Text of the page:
This evening, San Diego Mayor Jerry Sanders and his top officials will begin their 2010 edition of the Traveling Budget Roadshow.
For the next two weeks, they’ll detail the series of serious cuts to San Diego’s public safety departments, parks and libraries that could come should the city have to close a projected $70 million deficit next year. The first meeting is today at 6 p.m. at University City High School. Seven more will follow in other neighborhoods.
The road show is timely for Proposition D supporters. In two weeks, city voters will decide on the proposition, a sales tax/financial reform ballot measure that could allow $100 million more a year to enter city coffers — enough money to make sure those cuts don’t happen.
But mayoral spokesman Alex Roth said the timing was coincidental. The mayor, a Prop. D supporter, simply wants to make the public aware of the potential cuts the city faces.
“It has nothing to do with Prop. D,” Roth said.
Wow, that’s strange.
This time last year, when the city was attempting to close a $179 million deficit, potential cuts to each department were closely guarded secrets. A Sanders spokeswoman told me then that memos detailing recommended cuts were even exempt from the state’s public records law because they were drafts. This year, similar memos form the basis for the mayor’s road show.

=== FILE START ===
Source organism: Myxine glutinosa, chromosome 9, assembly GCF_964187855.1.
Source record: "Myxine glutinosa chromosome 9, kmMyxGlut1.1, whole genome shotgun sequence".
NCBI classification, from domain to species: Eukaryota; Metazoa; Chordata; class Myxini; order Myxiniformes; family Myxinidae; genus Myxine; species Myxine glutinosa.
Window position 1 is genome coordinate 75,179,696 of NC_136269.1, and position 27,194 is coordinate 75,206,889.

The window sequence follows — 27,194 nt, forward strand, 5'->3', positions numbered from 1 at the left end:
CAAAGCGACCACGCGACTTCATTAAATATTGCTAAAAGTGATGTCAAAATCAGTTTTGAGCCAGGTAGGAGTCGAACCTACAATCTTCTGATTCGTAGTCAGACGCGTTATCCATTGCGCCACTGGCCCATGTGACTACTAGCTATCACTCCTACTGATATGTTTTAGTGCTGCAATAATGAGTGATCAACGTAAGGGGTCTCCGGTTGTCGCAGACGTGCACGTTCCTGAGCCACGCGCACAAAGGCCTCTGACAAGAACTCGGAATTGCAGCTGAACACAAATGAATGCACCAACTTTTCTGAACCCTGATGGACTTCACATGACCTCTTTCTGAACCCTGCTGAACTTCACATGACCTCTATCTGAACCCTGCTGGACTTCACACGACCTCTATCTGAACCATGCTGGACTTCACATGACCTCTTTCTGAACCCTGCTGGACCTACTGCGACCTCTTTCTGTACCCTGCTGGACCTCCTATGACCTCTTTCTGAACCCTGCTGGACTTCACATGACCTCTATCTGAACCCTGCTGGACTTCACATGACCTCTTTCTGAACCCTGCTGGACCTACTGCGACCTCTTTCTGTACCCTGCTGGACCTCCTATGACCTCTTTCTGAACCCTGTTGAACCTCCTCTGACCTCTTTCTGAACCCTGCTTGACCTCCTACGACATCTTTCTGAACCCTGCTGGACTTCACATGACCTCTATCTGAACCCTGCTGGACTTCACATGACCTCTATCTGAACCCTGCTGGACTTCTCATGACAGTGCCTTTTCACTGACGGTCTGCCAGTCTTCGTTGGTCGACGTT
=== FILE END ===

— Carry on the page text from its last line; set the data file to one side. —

Told about the difference between this year and last, Roth replied that mid-year cuts happened so quickly last year the Mayor’s Office didn’t have time to arrange town halls. But that response ignores the series of community meetings on the budget City Council held last October.
The mayor isn’t the only one holding meetings. City Councilman Carl DeMaio began a “Plenty of Waste Left to Cut” series last week with a report on firefighter pay. DeMaio, a Prop. D opponent, plans to continue the series leading up to Election Day.
I asked DeMaio at last week’s press conference why he’s proposing his ideas piecemeal instead of in a comprehensive financial plan like Prop. D supporters have endorsed. Is it to garner ongoing media coverage? Nope, DeMaio said. All his ideas, he said, would be too much for the public to understand at one time.
“If you go out there with a huge binder and say, ‘Hey, look at all this evidence of waste, fraud and abuse in city government,’ it’s overwhelming,” DeMaio said.